For rooflights to match new metal sheeting or composite panels, or where the profile is known, you need only state the manufacturer, profile and lengths needed. Don’t forget to allow for the minimum recommended end lap distances.
Rooflight profiles can be identified by measuring key dimensions – cover width, pitch (distance from one corrugation to the next), depth of profile, crown and trough widths etc. Because many profiles have a similar shape and appearance to others, the dimensions should be measured accurately and to the nearest 1mm as possible. We carry over 600 profiles in our range and can assist with profile identification.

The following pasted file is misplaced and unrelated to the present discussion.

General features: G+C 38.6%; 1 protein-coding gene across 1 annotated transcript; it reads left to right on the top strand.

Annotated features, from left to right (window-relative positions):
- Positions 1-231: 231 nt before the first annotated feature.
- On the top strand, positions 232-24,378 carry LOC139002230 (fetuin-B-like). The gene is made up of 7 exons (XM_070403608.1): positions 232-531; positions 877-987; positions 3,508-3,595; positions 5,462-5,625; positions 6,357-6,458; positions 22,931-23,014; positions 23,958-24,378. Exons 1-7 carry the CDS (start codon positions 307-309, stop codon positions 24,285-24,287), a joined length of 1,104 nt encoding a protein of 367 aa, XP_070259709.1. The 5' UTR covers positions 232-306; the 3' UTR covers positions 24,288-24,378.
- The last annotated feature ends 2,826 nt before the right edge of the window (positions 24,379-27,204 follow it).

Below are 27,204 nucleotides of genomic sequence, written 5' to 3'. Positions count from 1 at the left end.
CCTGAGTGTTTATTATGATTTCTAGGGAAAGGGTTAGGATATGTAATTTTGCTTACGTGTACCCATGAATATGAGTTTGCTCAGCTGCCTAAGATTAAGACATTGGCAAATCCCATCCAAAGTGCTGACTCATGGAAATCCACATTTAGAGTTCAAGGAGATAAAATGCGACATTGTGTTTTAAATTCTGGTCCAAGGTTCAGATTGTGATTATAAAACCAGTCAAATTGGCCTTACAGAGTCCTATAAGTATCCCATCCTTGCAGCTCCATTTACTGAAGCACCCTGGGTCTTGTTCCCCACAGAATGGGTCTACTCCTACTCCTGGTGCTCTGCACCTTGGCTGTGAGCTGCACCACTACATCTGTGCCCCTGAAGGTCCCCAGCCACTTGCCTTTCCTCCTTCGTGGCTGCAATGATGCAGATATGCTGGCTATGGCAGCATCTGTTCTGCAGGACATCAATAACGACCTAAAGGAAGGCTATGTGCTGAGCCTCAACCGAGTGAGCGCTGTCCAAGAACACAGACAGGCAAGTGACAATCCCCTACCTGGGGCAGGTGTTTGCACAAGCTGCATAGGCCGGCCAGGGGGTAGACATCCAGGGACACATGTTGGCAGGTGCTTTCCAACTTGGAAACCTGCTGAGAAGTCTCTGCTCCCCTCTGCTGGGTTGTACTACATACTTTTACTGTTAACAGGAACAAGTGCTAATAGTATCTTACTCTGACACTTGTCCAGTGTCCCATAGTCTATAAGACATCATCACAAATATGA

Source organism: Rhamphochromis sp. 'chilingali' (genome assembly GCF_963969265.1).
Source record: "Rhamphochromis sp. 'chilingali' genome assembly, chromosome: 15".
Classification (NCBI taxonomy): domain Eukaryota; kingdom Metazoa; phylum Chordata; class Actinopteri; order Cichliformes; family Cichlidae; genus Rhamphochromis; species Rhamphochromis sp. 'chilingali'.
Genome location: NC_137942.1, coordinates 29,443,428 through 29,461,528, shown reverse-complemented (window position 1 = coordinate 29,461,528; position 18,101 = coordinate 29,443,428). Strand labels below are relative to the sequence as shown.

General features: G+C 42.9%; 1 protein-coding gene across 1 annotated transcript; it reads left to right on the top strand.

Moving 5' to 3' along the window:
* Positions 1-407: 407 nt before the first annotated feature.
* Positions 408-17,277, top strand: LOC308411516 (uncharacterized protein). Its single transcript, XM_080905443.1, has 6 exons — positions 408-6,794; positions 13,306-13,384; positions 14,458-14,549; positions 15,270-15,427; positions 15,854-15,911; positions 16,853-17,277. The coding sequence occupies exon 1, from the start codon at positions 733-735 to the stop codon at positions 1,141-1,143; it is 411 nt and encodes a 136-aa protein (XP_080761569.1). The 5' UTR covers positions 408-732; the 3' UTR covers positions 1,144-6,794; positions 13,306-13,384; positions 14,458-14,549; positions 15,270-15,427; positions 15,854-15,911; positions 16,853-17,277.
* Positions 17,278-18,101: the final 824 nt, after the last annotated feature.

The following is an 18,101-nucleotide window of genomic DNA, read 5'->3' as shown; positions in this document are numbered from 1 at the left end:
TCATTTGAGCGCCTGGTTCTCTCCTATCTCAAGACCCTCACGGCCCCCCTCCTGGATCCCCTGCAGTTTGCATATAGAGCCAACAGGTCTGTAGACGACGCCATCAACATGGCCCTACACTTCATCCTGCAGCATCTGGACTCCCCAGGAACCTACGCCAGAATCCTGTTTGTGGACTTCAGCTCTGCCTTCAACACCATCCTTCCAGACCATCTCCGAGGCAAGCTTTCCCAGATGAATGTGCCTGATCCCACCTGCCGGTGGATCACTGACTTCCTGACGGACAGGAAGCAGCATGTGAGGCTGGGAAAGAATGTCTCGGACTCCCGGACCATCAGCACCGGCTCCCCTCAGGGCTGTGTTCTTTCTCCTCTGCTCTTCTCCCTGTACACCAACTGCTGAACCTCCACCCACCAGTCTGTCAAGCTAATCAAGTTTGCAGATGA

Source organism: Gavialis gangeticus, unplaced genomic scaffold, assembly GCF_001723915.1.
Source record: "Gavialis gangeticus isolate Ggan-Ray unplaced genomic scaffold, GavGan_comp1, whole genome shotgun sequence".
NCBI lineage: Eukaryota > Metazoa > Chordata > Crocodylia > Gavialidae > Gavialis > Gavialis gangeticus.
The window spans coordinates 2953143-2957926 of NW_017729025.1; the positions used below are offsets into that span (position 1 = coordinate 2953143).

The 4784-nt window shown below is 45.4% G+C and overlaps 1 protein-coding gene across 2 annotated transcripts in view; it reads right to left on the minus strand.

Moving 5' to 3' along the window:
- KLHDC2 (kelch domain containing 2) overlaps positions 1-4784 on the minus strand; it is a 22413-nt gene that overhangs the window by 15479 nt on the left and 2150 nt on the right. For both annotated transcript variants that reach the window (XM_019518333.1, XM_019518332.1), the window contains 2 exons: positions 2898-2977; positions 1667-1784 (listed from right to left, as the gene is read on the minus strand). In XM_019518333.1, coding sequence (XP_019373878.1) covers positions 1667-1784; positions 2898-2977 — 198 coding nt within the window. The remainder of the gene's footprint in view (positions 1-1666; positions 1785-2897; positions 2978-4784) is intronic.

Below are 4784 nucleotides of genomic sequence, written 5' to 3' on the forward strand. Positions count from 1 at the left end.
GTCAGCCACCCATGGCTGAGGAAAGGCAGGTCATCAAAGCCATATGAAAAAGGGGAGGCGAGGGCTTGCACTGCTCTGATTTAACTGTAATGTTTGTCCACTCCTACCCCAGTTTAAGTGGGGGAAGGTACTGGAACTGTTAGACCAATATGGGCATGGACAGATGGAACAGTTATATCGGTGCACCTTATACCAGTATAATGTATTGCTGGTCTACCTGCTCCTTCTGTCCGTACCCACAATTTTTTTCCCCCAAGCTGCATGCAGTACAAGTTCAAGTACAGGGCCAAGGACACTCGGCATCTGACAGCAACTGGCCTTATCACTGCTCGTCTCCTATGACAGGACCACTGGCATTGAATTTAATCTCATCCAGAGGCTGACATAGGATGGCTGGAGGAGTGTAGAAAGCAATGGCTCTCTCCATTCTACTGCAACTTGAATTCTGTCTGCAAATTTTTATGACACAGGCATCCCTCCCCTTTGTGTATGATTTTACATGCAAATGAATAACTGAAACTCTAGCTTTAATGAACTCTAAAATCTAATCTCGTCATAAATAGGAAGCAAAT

No. There are different options of weights and types of rooflight available that will all be safe, but if the roof might already be fragile, especially in the case of fibre cement sheeting, the classification of the rooflight can be regarded as no better or safer than the worst part of the roof.
This would depend upon the scale of the work, the cost involved and the expected pay back period. In many cases, some improvement to the thermal performance can be quite simple and straightforward and be of benefit the building anyway.
As a general rule, rooflights that are being replaced due to damage need only be replaced to the same standard of the damaged rooflight. Where a series of rooflights are being refurbished to improve their performance and the daylighting within the building, then they should be upgraded to Building Regulations minimum standards wherever practicable.